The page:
issue 221 - July 1991
Richard Cooke / CAMERA PRESS
Arms to order
What role will arms play in the new world order?
Two leading activists give their views.
Richard Cooke / CAMERA PRESS
Professor of linguistics and intellectual gadfly
at the Massachusetts Institute of Technology.
'If you are selling textiles you can hire a big auditorium and display your wares. The US is not selling textiles. It hires the Sinai and the Iraqi desert to show off in; that's basically our showroom. Every Israeli war and every US war in the region is part of an export promotion device.
'In my view, the new world order is mostly fraud. President Bush's main objective in outlining the concept is to tell the rest of the world that what the US says goes: in this new world order the US will use the sale of arms aggressively to bolster the sagging economy and solidify political alliances.
'Arms trade is just one aspect of military production and military production is just one aspect of what is sometimes called military Keynesianism. This is the technique of industrial management whereby the state ensures the viability of high technology industries by creating a military market for its products and by underwriting research and development.
'In the early 1940s it was understood that the only way to keep capitalist industrial societies going was to have very substantial state intervention. The United States did it by getting the taxpayer to subsidize high-technology industries - of which weapons are a part. The arms trade cannot be understood outside this whole system. One of the few sectors of the American economy that is competitive in the world market is military hi-tech, and it has to be sold. It's no coincidence that President Bush announced $18 billion worth of arms sales to Middle East nations just after the fighting stopped in the Gulf.
'Bush's main concern is not peace in the Middle East. It is his own constituency back home: the wealthy and the privileged. It is in the interests of this constituency - both in the US and in Britain - that Arab oil profits are spent on US or British products. The huge flow of capital that comes out of oil production mostly finds its way back to the US and Britain. That's why the Kuwaiti Investment Corporation is based in London. It's explicit. If you look back at the declassified documents of the late 1950s, both the British and the Americans stress that Kuwaiti profits must be used to prop up sterling.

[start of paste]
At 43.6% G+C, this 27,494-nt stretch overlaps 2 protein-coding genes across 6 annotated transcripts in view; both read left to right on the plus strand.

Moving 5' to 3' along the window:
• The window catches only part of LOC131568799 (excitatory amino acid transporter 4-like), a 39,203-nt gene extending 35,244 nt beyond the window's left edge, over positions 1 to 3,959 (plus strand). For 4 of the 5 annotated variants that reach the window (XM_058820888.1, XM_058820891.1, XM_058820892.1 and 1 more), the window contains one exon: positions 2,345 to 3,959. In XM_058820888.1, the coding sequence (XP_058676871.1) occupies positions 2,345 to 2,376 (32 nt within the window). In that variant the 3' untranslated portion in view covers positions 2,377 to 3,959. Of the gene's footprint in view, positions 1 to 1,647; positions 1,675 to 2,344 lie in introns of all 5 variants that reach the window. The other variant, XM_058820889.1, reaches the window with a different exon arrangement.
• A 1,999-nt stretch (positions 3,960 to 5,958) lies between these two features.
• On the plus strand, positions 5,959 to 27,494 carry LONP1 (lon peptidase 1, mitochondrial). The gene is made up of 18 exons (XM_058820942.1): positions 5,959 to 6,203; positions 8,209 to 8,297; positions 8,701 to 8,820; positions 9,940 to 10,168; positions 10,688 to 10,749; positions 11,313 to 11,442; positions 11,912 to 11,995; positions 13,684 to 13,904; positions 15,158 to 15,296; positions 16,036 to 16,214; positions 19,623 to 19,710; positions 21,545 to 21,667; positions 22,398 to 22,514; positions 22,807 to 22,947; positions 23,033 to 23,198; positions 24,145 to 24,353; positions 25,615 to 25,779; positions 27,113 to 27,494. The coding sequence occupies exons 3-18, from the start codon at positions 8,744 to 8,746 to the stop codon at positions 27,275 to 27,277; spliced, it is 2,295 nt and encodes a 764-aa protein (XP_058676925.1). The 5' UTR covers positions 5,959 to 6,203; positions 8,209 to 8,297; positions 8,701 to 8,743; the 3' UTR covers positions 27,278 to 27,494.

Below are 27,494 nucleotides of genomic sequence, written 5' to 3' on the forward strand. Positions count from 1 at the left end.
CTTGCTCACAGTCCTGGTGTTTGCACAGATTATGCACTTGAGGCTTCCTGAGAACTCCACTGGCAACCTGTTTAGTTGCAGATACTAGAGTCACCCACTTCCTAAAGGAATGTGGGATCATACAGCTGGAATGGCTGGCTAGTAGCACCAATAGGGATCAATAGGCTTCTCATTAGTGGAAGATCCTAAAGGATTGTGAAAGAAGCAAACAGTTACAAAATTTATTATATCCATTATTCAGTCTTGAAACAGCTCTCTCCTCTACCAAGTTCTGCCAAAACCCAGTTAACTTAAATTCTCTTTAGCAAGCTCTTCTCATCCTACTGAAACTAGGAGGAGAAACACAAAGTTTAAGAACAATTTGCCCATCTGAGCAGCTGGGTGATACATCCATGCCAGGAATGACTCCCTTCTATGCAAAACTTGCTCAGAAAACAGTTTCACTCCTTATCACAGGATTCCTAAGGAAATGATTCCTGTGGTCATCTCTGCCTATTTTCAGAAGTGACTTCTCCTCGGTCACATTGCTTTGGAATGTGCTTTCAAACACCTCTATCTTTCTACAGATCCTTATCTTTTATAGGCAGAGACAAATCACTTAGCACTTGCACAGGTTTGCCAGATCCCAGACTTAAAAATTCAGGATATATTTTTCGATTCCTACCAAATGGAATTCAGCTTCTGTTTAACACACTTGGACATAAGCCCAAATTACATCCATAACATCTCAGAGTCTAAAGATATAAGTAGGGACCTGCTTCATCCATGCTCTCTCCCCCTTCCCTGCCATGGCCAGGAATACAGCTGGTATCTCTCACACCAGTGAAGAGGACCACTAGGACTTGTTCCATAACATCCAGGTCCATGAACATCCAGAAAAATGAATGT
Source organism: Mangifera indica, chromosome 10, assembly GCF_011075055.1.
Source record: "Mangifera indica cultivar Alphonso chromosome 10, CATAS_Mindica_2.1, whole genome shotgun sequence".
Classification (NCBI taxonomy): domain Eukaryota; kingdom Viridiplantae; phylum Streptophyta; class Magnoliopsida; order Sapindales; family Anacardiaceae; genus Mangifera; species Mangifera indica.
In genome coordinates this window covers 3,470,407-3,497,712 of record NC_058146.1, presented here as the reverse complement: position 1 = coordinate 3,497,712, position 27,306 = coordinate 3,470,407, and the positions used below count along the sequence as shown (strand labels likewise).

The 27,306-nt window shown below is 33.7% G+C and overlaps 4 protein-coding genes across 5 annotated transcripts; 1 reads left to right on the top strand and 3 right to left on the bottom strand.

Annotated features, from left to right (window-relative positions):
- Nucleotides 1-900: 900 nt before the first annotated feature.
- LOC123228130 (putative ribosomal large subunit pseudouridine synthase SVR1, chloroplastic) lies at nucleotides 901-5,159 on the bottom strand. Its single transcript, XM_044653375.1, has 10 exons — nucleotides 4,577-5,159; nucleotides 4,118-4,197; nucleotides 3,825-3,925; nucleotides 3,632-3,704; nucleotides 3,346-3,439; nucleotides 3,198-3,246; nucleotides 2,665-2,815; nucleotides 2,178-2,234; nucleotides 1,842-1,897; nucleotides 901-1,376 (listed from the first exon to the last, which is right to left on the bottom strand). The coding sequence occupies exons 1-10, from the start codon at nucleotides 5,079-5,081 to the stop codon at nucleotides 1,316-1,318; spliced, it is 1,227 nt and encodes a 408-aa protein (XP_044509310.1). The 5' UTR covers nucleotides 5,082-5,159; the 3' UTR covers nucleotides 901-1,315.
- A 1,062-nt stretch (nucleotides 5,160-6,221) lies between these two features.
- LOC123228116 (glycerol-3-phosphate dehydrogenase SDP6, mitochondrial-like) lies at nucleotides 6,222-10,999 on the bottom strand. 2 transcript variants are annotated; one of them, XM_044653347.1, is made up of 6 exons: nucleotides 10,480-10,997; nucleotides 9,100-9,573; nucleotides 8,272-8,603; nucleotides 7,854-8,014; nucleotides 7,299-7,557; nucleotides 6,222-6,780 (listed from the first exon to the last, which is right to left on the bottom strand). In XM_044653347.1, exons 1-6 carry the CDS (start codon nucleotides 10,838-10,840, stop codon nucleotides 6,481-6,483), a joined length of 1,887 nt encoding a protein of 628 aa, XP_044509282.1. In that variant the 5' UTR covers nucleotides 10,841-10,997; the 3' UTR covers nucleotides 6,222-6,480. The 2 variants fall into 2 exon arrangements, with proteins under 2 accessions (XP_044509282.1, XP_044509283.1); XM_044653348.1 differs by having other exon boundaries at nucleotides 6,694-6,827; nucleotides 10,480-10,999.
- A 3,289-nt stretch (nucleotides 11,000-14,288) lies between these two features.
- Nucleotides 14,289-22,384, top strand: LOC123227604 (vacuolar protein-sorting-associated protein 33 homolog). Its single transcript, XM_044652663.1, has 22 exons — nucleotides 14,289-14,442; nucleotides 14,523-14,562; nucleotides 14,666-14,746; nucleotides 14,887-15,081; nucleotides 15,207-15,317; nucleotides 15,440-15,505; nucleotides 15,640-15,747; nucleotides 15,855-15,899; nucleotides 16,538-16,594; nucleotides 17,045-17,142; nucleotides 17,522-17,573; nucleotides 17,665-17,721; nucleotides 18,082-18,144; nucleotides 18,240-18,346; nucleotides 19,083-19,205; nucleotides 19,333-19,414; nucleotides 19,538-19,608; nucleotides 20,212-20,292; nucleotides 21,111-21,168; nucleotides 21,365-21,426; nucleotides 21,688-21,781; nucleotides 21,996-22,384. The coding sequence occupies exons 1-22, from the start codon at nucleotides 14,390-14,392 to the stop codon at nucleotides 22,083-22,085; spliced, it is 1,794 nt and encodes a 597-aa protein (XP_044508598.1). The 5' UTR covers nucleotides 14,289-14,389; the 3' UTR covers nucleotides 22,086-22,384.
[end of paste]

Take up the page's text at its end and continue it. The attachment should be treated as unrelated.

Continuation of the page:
'What's more, the United States considers itself entitled to some payback for providing the market that creates such vast profits for oil-producing nations. We want the flow of petrodollars to come back here. That's very important. There are lots of ways to do this - and one of them is arms sales. And one way to sell them is to ensure military confrontation.
'But with the end of the Cold War we need new pretexts for old actions. And so before taking military action in Kuwait the US had to cast Saddam Hussein as a madman - even though we had been selling arms to this madman within months of his invasion.
'One of the main thrusts of the Reagan-Bush policy from the beginning has been to try and establish in principle that the world should be ruled by force. The US is saying repeatedly that it rejects diplomacy, rejects peaceful means. That was true right through central America and it has been true in the Middle East. Others have been expected to adapt to that - no matter what they feel.
'But the best way to control a Third World country is to control its security forces. If you control its military and its police, you don't really care what kind of political system it has. And how do you control the military? Arms sales and training. That's the best way of getting developing nations firmly within the US camp.